Acacia Overoye


Gesture & Memory

Speech paired with gesture has been shown to enhance memory for spoken information when compared to speech alone (Beattie & Shovelton, 1999; Goldin-Meadow, 2014; Koumoutsakis, et al., 2016 ; Macoun & Sweller, 2016, Valenzeno, Alibali, & Klatzky, 2003). Further, when gestures provide information that goes beyond what is presented in speech, listeners readily insert information from gesture into their recollection of that speech (Cassel, McNeill, & McCullough, 1998; Kelly, et al., 1999). Our research asserts that such profound effects of gesture on memory are the result of the formation of an integrated representation of gesture and speech in memory – one which is uniquely co-activated during retrieval whereby retrieval of speech leads the co-activation of gestural information (Overoye & Storm, 2018). Additionally, our work examines the boundaries for when gesture and speech are integrated and explore potential mechanisms by which gestures become co-activated during retrieval of speech (Overoye & Storm, in prep).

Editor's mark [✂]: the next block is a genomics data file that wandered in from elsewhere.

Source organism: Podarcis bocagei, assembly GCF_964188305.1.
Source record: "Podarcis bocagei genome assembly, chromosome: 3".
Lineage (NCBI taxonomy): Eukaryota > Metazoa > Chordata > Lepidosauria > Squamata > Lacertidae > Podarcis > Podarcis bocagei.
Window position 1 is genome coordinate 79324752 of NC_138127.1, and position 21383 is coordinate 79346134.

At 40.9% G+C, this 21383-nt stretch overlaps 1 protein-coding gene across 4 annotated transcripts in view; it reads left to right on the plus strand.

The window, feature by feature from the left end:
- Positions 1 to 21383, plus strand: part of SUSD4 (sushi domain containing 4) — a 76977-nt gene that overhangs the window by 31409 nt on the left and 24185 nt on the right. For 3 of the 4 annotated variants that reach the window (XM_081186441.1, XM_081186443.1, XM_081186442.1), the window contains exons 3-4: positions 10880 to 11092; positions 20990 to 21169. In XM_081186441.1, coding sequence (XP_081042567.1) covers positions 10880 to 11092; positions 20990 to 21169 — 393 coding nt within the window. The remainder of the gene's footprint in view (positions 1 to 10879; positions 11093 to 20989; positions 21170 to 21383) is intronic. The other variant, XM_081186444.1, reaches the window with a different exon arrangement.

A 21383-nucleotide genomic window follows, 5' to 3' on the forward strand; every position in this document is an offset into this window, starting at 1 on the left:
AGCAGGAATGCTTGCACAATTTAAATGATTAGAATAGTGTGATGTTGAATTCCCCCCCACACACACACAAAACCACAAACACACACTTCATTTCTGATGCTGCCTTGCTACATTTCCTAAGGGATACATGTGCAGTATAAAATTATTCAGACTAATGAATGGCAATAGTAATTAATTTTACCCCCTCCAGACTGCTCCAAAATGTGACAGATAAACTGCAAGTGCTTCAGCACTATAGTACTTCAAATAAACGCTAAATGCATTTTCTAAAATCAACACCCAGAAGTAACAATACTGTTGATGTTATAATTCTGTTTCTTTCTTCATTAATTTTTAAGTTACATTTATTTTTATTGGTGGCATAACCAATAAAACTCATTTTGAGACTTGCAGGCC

Gesture & Metacognition

Both producing and observing gestures has been shown to influence how people think and remember (e.g., Goldin-Meadow, 2014). In some cases, gesture enhances our ability to solve problems and remember (Beilock & Goldin-Meadow, 2010; Carlson et. al., 2014; Congdon et. al., 2017; Kang & Tversky, 2016) while in others it can potentially lead us astray (Broaders & Goldin-Meadow, 2010; Gurney, Pine, & Wiseman, 2013). Our research explores whether people are aware of the impact of gesture on their own thought and memory by examining how gestures influence judgements of learning, truth, and confidence.

Operant Conditioning in Nymphicus hollandicus

Note: Not an actual research area. Just my pet cockatiels.